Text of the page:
• In our case, this callback is a sphere-AABB intersection test:
//Previous vwpaint_do_paint code
BKE_pbvh_search_gather(ss->pbvh, sculpt_search_sphere_cb, &data, &nodes, &totnode);

This method gives us the total nodes in our spherical brush region as well as the nodes themselves.

Selecting Vertices

After gathering the PBVH nodes to be modified, we paint vertices within them by calling the following method:

//Previous wpaint_do_paint code...
wpaint_paint_leaves(C, ob, sd, wp, wpd, wpi, me, nodes, totnode);
//Previous vpaint_do_paint code...
vpaint_paint_leaves(C, sd, vd, vpd, ob, me, nodes, totnode);

These functions determine which code is associated with the selected tool, and then queues the appropriate tool callback for each PBVH node in parallel:

//See also wpaint_paint_leaves
static void vpaint_paint_leaves(bContext *C, Sculpt *sd, VPaint *vp, VPaintData *vpd, Object *ob, Mesh *me,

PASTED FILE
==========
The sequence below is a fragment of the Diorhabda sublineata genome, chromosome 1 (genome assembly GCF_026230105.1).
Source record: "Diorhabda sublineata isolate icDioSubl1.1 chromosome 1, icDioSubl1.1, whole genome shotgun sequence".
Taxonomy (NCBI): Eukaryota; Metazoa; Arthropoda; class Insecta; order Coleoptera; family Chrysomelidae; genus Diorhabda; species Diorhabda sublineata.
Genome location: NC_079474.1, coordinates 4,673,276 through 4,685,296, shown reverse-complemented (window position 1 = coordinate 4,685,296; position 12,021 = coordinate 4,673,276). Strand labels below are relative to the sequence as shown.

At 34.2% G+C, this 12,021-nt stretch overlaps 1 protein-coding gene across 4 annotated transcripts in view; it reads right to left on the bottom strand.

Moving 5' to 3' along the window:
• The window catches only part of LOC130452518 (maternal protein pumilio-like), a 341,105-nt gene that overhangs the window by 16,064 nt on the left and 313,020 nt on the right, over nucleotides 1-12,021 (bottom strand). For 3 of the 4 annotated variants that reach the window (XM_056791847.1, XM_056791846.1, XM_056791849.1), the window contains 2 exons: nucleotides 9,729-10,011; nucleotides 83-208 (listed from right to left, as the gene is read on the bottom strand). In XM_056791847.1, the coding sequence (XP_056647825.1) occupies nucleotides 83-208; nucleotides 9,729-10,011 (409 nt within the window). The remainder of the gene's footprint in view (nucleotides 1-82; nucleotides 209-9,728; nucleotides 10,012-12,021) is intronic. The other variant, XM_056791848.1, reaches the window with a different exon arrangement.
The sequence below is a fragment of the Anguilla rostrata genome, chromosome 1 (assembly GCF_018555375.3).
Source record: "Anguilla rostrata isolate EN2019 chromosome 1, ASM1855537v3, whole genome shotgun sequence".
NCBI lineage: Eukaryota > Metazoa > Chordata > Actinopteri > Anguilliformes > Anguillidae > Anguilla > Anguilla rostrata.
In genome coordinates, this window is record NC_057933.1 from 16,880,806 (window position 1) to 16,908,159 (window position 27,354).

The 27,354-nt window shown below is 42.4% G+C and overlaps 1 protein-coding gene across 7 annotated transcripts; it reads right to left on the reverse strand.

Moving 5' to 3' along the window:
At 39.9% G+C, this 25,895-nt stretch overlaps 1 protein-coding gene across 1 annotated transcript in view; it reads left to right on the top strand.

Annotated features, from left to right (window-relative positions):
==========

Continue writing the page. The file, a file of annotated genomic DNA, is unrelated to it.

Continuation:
PBVHNode **nodes, int totnode)
{
	Brush *brush = ob->sculpt->cache->brush;
 
	SculptThreadedTaskData data = {
		.sd = sd, .ob = ob, .brush = brush, .nodes = nodes, .vp = vp, .vpd = vpd, 
		.lcol = (unsigned int*)me->mloopcol, .me = me, .C = C,
	};
 
	switch (brush->vertexpaint_tool) {
		case PAINT_BLEND_AVERAGE:
			calculate_average_color(&data, nodes, totnode);
			BLI_task_parallel_range_ex( 0, totnode, &data, NULL, 0, do_vpaint_brush_draw_task_cb_ex, true, false);
			break;
		case PAINT_BLEND_BLUR:
			BLI_task_parallel_range_ex( 0, totnode, &data, NULL, 0, do_vpaint_brush_blur_task_cb_ex, true, false);
			break;
		case PAINT_BLEND_SMUDGE:
			BLI_task_parallel_range_ex( 0, totnode, &data, NULL, 0, do_vpaint_brush_smudge_task_cb_ex, true, false);
			break;
		default:
			BLI_task_parallel_range_ex( 0, totnode, &data, NULL, 0, do_vpaint_brush_draw_task_cb_ex, true, false);
			break;
	}
}

Each callback is unique. However some tools are grouped together in one callback.